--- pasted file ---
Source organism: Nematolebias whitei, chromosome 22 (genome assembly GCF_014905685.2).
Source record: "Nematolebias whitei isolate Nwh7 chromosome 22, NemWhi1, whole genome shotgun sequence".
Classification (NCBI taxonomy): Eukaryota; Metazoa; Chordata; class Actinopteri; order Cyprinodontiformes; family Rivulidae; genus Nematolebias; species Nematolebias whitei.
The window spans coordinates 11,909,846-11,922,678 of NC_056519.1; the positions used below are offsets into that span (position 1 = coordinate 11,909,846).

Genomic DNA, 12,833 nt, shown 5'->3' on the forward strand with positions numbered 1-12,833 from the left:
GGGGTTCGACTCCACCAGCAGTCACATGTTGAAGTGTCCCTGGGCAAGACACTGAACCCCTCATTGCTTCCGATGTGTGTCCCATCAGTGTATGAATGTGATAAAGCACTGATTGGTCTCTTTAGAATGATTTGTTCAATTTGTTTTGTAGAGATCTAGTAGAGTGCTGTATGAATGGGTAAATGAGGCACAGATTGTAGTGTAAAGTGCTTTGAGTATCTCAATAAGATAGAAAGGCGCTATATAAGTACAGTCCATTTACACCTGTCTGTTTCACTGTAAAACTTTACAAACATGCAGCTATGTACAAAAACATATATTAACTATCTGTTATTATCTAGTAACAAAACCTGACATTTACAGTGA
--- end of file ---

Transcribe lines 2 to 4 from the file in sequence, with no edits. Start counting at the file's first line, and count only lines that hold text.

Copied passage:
Source record: "Nematolebias whitei isolate Nwh7 chromosome 22, NemWhi1, whole genome shotgun sequence".
Classification (NCBI taxonomy): Eukaryota; Metazoa; Chordata; class Actinopteri; order Cyprinodontiformes; family Rivulidae; genus Nematolebias; species Nematolebias whitei.
The window spans coordinates 11,909,846-11,922,678 of NC_056519.1; the positions used below are offsets into that span (position 1 = coordinate 11,909,846).